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The massive Foxconn factory in the southern Chinese city of Shenzhen is known for assembling famous electronic goods like Apple's iPhone and iPad. But in recent months it has gained a darker image, as a place where distraught workers regularly throw themselves to their deaths. The latest fatality came on Tuesday morning, when a 19-year-old employee died in a fall in the company's Shenzhen compound, according to the state-run Xinhua news service. He was the ninth worker this year to have died in a fall from factory buildings on Foxconn's properties in Shenzhen; two have survived suicide attempts, according to state-media reports. Another teenager, who the company revealed this month died after jumping from a company building in Hebei province in January, brings the total employee death toll from falls to 10 this year.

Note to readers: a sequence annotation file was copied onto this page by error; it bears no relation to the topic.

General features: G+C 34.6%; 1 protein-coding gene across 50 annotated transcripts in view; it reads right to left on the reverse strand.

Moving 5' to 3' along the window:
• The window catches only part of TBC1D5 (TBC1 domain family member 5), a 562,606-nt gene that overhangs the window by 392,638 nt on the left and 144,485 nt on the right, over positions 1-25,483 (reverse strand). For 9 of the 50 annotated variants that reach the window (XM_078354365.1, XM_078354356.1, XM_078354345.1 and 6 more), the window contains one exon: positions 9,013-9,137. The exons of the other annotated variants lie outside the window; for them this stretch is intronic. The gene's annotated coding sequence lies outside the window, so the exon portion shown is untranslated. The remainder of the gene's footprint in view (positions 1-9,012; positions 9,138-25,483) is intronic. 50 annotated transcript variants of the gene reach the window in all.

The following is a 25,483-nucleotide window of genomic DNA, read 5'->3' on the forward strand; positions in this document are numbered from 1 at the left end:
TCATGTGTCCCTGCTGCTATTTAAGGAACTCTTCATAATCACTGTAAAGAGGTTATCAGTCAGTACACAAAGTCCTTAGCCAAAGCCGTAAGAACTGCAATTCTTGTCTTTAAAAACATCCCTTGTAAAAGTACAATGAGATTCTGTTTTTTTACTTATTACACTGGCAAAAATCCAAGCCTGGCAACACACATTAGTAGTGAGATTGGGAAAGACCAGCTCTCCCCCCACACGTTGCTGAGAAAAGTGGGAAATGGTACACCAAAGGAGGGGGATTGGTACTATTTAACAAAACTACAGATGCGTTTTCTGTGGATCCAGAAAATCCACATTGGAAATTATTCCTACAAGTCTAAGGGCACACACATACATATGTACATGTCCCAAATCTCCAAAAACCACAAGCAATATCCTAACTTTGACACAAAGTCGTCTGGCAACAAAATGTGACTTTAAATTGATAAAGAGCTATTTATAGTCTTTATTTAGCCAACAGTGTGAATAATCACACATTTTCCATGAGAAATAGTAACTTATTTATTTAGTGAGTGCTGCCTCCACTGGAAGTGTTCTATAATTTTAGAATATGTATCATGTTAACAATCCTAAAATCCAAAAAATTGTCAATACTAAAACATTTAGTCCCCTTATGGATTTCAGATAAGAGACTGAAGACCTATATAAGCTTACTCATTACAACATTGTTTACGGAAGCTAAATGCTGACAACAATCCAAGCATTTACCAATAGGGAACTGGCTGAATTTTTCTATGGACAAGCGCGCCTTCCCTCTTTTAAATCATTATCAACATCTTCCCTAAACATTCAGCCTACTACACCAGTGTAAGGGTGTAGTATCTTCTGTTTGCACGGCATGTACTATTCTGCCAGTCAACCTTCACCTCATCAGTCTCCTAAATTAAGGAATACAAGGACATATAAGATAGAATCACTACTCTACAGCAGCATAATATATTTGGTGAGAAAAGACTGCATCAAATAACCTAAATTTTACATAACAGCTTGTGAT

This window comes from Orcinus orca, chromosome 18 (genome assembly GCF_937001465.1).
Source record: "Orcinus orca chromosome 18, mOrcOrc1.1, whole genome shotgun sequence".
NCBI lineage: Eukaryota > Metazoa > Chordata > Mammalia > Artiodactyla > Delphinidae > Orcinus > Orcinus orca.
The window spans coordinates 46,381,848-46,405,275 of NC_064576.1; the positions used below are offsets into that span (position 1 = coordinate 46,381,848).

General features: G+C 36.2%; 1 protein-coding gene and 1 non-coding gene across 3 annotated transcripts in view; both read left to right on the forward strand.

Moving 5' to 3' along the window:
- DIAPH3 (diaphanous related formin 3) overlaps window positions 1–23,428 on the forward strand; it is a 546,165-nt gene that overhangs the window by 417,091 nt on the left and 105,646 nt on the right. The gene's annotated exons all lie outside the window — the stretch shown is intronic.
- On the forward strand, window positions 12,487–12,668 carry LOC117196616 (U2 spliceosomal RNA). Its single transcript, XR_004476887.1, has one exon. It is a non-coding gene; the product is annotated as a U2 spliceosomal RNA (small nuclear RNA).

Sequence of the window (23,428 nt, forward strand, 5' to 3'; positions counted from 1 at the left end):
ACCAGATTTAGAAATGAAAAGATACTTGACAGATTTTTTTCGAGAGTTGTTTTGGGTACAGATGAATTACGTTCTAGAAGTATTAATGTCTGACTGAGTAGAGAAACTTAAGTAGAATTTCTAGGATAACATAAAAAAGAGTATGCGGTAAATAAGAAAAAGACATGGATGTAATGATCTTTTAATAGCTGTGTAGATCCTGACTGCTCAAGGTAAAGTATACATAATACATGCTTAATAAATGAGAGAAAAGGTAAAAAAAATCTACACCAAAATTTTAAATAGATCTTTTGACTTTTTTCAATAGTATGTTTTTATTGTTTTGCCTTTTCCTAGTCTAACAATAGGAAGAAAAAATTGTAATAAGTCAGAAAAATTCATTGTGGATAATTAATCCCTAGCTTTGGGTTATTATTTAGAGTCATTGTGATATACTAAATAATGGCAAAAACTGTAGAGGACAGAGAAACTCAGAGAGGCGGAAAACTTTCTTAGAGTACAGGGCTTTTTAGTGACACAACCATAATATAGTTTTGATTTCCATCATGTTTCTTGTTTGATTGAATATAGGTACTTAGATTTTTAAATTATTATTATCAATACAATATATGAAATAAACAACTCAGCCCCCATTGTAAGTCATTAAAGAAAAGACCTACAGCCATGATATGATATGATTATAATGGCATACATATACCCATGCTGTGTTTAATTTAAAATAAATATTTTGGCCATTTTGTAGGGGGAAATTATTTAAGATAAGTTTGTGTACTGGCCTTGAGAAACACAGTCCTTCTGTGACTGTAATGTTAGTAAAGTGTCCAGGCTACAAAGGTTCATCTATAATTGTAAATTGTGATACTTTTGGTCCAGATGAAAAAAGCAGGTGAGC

The string of deaths has drawn attention to the labor practices of a highly successful Fortune 500 company that has 420,000 workers on its payroll in Shenzhen alone. Two dozen activists protested outside the company's Hong Kong offices on Tuesday, calling on Foxconn to improve working conditions and raise wages.
The dead have all been migrant workers, and for many Foxconn was their first job. The company pays most of its assembly-line workers in Shenzhen the city's minimum wage of $130 a month, and many work significant overtime hours in order to maximize their incomes. "The work [at Foxconn] is long, monotonous and boring," says Liu Kaiming, a labor researcher and executive director of the Shenzhen-based Institute of Contemporary Observation. "The speed is very fast and you can't slow down, for 10 hours a day at the minimum. You can see how someone could easily become numb and turn into a machine."